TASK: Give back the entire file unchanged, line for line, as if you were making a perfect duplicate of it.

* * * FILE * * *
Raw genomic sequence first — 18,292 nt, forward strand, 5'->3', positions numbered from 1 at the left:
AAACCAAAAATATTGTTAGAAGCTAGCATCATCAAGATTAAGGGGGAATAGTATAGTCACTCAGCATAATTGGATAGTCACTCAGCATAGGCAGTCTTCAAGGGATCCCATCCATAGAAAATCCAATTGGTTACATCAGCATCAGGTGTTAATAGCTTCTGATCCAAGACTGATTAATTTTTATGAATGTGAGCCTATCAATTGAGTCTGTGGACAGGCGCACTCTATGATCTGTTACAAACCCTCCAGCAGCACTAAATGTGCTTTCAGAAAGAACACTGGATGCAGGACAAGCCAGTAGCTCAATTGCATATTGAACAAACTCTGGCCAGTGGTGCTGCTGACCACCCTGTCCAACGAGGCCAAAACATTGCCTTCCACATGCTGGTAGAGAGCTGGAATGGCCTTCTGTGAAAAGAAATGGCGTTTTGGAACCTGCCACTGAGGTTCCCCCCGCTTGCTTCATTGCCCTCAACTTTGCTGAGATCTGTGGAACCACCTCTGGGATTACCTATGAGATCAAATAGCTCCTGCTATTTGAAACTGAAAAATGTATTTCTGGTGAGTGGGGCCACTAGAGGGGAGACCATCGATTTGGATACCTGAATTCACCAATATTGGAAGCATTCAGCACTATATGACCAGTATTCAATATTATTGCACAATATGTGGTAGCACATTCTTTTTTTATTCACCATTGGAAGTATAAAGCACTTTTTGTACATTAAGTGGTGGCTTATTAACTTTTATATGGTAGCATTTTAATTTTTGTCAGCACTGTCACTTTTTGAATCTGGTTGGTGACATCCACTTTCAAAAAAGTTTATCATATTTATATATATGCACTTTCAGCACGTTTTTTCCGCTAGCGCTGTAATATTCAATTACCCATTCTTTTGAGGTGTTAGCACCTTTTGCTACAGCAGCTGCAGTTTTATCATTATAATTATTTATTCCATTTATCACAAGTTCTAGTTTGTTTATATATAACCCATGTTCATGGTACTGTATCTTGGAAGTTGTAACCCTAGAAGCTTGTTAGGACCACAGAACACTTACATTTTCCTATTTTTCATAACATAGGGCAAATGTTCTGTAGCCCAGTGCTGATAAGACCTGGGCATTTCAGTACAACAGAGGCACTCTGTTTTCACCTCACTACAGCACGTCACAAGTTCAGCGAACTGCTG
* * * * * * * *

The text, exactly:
Raw genomic sequence first — 18,292 nt, forward strand, 5'->3', positions numbered from 1 at the left:
AAACCAAAAATATTGTTAGAAGCTAGCATCATCAAGATTAAGGGGGAATAGTATAGTCACTCAGCATAATTGGATAGTCACTCAGCATAGGCAGTCTTCAAGGGATCCCATCCATAGAAAATCCAATTGGTTACATCAGCATCAGGTGTTAATAGCTTCTGATCCAAGACTGATTAATTTTTATGAATGTGAGCCTATCAATTGAGTCTGTGGACAGGCGCACTCTATGATCTGTTACAAACCCTCCAGCAGCACTAAATGTGCTTTCAGAAAGAACACTGGATGCAGGACAAGCCAGTAGCTCAATTGCATATTGAACAAACTCTGGCCAGTGGTGCTGCTGACCACCCTGTCCAACGAGGCCAAAACATTGCCTTCCACATGCTGGTAGAGAGCTGGAATGGCCTTCTGTGAAAAGAAATGGCGTTTTGGAACCTGCCACTGAGGTTCCCCCCGCTTGCTTCATTGCCCTCAACTTTGCTGAGATCTGTGGAACCACCTCTGGGATTACCTATGAGATCAAATAGCTCCTGCTATTTGAAACTGAAAAATGTATTTCTGGTGAGTGGGGCCACTAGAGGGGAGACCATCGATTTGGATACCTGAATTCACCAATATTGGAAGCATTCAGCACTATATGACCAGTATTCAATATTATTGCACAATATGTGGTAGCACATTCTTTTTTTATTCACCATTGGAAGTATAAAGCACTTTTTGTACATTAAGTGGTGGCTTATTAACTTTTATATGGTAGCATTTTAATTTTTGTCAGCACTGTCACTTTTTGAATCTGGTTGGTGACATCCACTTTCAAAAAAGTTTATCATATTTATATATATGCACTTTCAGCACGTTTTTTCCGCTAGCGCTGTAATATTCAATTACCCATTCTTTTGAGGTGTTAGCACCTTTTGCTACAGCAGCTGCAGTTTTATCATTATAATTATTTATTCCATTTATCACAAGTTCTAGTTTGTTTATATATAACCCATGTTCATGGTACTGTATCTTGGAAGTTGTAACCCTAGAAGCTTGTTAGGACCACAGAACACTTACATTTTCCTATTTTTCATAACATAGGGCAAATGTTCTGTAGCCCAGTGCTGATAAGACCTGGGCATTTCAGTACAACAGAGGCACTCTGTTTTCACCTCACTACAGCACGTCACAAGTTCAGCGAACTGCTG